Is it better to be disengaged while sitting in church or just not to attend at all?
Recently, I’ve entered into a new season of life. A new job, a new house, new friends (more of them actually) and a new problem:
I don’t like church.
I’m actually incredibly thankful for the church community I have, because it’s served me well, and I know I could be worse off, but every Saturday morning I have this battle inside my brain as to whether I should get out of bed and go to church, or rest, watch a service online and then see what the rest of the day brings me.
A few months ago, the church service I was actively involved in, switched gears to focus more on young families than young adults. I was in charge of a team that surveyed the church and presented our findings to the pastoral staff, church board and both service planning teams. As time went on, things began to change.
I connect to God through music and it was clear to me that wasn’t a huge priority to the church for our service–that and/or everyone was just burned out. This summer, I stepped down from my leadership position, because I needed a break, but I also saw how my attitude wasn’t positive and I was growing more and more frustrated with planning a service that missed the mark for me.
My denomination is also at war with itself and it’s not looking too positive. Right now, the big debate is whether our global church denomination will allow for women to be ordained. It’s honestly a mess. There have been countless votes, articles for and against, all the while, people questioning what the hell is happening, pardon my French. It really makes me wonder where the church denomination is headed.
It’s not breaking news that churches around the nation are struggling to keep young adults engaged. On a weekly basis, I see articles about how to attract young adults to church or how to keep them there or why we’re not in church. It used to be that young adults would come back, so to speak, once they got married and started a family. But we’re not seeing those numbers anymore. People my age are finding community elsewhere. They still have a strong relationship with God, but they’re not buying into church communities for whatever their reasoning.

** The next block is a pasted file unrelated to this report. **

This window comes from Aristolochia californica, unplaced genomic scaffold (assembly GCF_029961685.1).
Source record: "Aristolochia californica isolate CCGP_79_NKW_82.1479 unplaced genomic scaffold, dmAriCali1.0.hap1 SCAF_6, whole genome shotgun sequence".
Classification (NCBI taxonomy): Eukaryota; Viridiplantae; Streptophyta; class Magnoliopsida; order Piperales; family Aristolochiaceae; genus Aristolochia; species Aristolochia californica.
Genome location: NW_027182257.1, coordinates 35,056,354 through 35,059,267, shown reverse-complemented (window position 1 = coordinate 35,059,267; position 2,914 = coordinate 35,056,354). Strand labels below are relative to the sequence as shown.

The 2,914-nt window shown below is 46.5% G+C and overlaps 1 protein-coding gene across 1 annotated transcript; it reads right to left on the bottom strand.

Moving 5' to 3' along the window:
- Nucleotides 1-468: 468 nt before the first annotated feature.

I’m not questioning my beliefs, I’m questioning how the Seventh-day Adventist Church defines and does church. As of late, I’m not convinced it’s working anymore. A few months ago, I looked forward to going to church every weekend, now I look forward to the weekend to just rest. Attending church isn’t really part of those plans.
My question still stands: Is it better to be disengaged while sitting in church or not to attend at all?
I don’t have an answer yet, but I feel like I’m in a good place because I’m wrestling with this instead of becoming complacent.
While I was on the leadership team, I fought feelings of obligation to attend the service every week. Church shouldn’t be an obligation, it should be a place where you can come as you are, with all your questions to just be, and rest.
I also know by not attending church, I’m missing out on community. I’ve felt that deeply—for example two weekends ago, I spent most of my Saturday in bed, upset about a conversation I had and not sleeping that night, which caused me to choose sleep over dragging myself out of bed to go to church. I missed out on a lot that day, and I felt it.
It’s a weird space to be in, because just months ago I was raving about the community that I’m part of. But this is my reality now—I’ve had multiple conversations with friends, including some of my pastors—I’m not walking away and I’m not totally disengaged, but I’m trying to find my place at this church, now that I’m just a church member.
In the last couple months, the young adults have created somewhat of another service, once a month on Friday nights. We call it Ascent. It’s held in a newly renovated area of the church, a comfortable and safe space for us to worship in the way we prefer. We focus on music, have snacks, and a relevant message where we take 20 minutes to discuss during the service. There is still a lot to plan for this service, but it feels promising.
In all honesty, I’m putting my heart and soul into this service because I need it.
I don’t think this service is the only answer for keeping me engaged, but I’m willing to see how it will impact my engagement. As I continue to wrestle with this new phenomenon, I’m curious if anyone else understands what I’m wrestling with. Have you come to a conclusion? Yes or no, let’s connect–I’d love to hear your thoughts.